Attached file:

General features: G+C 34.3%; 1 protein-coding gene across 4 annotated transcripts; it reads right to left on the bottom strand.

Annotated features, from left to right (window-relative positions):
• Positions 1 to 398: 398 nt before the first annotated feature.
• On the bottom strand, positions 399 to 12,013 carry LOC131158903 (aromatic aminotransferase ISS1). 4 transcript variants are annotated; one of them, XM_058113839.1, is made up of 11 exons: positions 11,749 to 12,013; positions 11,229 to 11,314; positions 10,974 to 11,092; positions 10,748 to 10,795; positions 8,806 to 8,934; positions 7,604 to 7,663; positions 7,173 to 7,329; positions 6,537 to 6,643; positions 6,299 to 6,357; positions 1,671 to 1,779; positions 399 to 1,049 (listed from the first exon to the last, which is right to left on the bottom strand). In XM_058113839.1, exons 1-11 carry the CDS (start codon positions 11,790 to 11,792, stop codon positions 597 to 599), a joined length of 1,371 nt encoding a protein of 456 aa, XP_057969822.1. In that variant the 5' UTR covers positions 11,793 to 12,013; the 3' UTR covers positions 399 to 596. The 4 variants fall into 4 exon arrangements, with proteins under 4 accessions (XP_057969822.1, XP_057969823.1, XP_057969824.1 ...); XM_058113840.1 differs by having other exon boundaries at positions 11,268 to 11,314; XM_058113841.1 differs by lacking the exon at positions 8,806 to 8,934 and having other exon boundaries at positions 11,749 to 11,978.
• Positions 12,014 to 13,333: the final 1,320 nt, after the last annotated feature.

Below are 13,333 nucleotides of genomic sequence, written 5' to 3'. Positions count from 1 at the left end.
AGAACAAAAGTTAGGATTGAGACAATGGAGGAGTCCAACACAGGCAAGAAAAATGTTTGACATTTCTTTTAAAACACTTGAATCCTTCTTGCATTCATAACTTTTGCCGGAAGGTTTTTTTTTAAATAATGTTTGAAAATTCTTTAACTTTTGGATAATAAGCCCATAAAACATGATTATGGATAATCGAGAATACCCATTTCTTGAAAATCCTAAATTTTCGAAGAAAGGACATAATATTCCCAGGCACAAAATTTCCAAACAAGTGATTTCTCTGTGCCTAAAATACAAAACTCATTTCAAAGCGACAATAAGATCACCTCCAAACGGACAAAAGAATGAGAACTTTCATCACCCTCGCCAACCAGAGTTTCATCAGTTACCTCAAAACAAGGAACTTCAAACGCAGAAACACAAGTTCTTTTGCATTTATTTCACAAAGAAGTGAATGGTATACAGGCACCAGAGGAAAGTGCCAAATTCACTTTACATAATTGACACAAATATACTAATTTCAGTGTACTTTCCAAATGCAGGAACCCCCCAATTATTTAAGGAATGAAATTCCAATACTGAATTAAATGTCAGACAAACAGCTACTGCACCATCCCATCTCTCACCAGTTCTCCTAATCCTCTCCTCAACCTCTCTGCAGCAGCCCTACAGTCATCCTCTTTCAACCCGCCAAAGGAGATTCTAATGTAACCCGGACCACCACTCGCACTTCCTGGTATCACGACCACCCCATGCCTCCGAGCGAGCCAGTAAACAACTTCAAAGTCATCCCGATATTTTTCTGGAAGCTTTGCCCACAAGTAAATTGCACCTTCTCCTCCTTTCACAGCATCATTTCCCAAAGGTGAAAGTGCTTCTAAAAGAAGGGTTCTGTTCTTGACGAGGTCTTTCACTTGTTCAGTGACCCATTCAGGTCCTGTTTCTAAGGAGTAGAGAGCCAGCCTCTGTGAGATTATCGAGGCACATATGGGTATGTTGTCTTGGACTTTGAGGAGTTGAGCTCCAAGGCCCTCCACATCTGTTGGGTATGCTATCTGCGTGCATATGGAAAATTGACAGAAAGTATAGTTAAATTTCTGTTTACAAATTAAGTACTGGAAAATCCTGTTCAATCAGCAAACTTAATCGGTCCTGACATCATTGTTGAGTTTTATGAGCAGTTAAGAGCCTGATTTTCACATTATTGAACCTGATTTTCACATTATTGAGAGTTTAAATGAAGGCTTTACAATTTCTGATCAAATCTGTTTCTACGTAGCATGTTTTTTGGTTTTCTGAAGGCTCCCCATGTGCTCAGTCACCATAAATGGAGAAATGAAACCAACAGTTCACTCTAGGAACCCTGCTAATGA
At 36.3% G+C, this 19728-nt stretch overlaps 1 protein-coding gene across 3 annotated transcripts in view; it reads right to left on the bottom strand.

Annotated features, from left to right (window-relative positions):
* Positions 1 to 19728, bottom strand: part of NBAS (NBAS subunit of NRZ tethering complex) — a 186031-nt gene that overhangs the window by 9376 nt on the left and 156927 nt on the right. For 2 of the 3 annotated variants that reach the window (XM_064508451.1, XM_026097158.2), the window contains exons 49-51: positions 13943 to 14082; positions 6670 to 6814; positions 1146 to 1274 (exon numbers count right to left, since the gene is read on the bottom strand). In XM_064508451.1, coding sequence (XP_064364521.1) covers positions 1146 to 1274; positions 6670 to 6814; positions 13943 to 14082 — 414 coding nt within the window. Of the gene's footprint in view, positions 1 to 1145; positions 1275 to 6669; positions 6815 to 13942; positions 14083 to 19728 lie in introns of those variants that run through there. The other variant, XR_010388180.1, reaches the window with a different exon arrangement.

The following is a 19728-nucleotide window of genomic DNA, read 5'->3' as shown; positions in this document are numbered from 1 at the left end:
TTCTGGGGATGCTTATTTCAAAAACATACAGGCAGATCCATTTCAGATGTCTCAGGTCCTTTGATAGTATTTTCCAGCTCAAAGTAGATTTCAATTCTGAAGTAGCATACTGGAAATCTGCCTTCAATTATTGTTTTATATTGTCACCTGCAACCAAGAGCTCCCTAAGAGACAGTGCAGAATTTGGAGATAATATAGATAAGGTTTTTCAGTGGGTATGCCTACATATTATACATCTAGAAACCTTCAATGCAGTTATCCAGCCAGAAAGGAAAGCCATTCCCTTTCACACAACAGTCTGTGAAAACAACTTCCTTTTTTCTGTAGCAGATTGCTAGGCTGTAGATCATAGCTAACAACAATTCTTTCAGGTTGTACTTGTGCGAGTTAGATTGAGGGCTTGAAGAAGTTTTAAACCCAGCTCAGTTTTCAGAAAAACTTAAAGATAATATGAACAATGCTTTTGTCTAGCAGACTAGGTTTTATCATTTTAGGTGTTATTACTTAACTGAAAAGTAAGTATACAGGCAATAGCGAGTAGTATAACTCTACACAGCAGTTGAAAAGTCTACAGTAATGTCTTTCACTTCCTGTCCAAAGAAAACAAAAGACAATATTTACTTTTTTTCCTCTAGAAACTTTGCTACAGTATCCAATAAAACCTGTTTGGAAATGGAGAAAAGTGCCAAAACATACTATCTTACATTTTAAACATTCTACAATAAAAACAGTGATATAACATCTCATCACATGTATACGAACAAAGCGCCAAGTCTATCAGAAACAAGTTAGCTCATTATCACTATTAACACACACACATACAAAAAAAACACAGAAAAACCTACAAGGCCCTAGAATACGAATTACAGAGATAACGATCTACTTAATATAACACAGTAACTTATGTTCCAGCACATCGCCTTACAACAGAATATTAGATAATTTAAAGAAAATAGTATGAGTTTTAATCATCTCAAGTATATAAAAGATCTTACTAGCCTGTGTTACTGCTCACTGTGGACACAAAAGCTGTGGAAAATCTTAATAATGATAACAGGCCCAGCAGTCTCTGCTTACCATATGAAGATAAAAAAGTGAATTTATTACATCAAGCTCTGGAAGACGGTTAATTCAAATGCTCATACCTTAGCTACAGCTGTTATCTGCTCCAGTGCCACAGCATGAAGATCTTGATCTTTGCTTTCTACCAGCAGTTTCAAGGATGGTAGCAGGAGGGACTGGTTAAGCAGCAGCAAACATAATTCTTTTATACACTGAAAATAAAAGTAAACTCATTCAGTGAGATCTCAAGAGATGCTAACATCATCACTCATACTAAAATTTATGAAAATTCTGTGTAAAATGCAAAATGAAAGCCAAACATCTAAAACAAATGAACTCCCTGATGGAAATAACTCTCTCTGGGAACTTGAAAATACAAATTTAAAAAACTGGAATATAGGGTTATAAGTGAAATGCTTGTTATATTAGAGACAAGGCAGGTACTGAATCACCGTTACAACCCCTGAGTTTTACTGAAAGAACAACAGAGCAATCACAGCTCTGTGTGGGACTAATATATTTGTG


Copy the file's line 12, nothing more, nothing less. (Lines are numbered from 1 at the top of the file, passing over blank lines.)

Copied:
TTCTGGGGATGCTTATTTCAAAAACATACAGGCAGATCCATTTCAGATGTCTCAGGTCCTTTGATAGTATTTTCCAGCTCAAAGTAGATTTCAATTCTGAAGTAGCATACTGGAAATCTGCCTTCAATTATTGTTTTATATTGTCACCTGCAACCAAGAGCTCCCTAAGAGACAGTGCAGAATTTGGAGATAATATAGATAAGGTTTTTCAGTGGGTATGCCTACATATTATACATCTAGAAACCTTCAATGCAGTTATCCAGCCAGAAAGGAAAGCCATTCCCTTTCACACAACAGTCTGTGAAAACAACTTCCTTTTTTCTGTAGCAGATTGCTAGGCTGTAGATCATAGCTAACAACAATTCTTTCAGGTTGTACTTGTGCGAGTTAGATTGAGGGCTTGAAGAAGTTTTAAACCCAGCTCAGTTTTCAGAAAAACTTAAAGATAATATGAACAATGCTTTTGTCTAGCAGACTAGGTTTTATCATTTTAGGTGTTATTACTTAACTGAAAAGTAAGTATACAGGCAATAGCGAGTAGTATAACTCTACACAGCAGTTGAAAAGTCTACAGTAATGTCTTTCACTTCCTGTCCAAAGAAAACAAAAGACAATATTTACTTTTTTTCCTCTAGAAACTTTGCTACAGTATCCAATAAAACCTGTTTGGAAATGGAGAAAAGTGCCAAAACATACTATCTTACATTTTAAACATTCTACAATAAAAACAGTGATATAACATCTCATCACATGTATACGAACAAAGCGCCAAGTCTATCAGAAACAAGTTAGCTCATTATCACTATTAACACACACACATACAAAAAAAACACAGAAAAACCTACAAGGCCCTAGAATACGAATTACAGAGATAACGATCTACTTAATATAACACAGTAACTTATGTTCCAGCACATCGCCTTACAACAGAATATTAGATAATTTAAAGAAAATAGTATGAGTTTTAATCATCTCAAGTATATAAAAGATCTTACTAGCCTGTGTTACTGCTCACTGTGGACACAAAAGCTGTGGAAAATCTTAATAATGATAACAGGCCCAGCAGTCTCTGCTTACCATATGAAGATAAAAAAGTGAATTTATTACATCAAGCTCTGGAAGACGGTTAATTCAAATGCTCATACCTTAGCTACAGCTGTTATCTGCTCCAGTGCCACAGCATGAAGATCTTGATCTTTGCTTTCTACCAGCAGTTTCAAGGATGGTAGCAGGAGGGACTGGTTAAGCAGCAGCAAACATAATTCTTTTATACACTGAAAATAAAAGTAAACTCATTCAGTGAGATCTCAAGAGATGCTAACATCATCACTCATACTAAAATTTATGAAAATTCTGTGTAAAATGCAAAATGAAAGCCAAACATCTAAAACAAATGAACTCCCTGATGGAAATAACTCTCTCTGGGAACTTGAAAATACAAATTTAAAAAACTGGAATATAGGGTTATAAGTGAAATGCTTGTTATATTAGAGACAAGGCAGGTACTGAATCACCGTTACAACCCCTGAGTTTTACTGAAAGAACAACAGAGCAATCACAGCTCTGTGTGGGACTAATATATTTGTG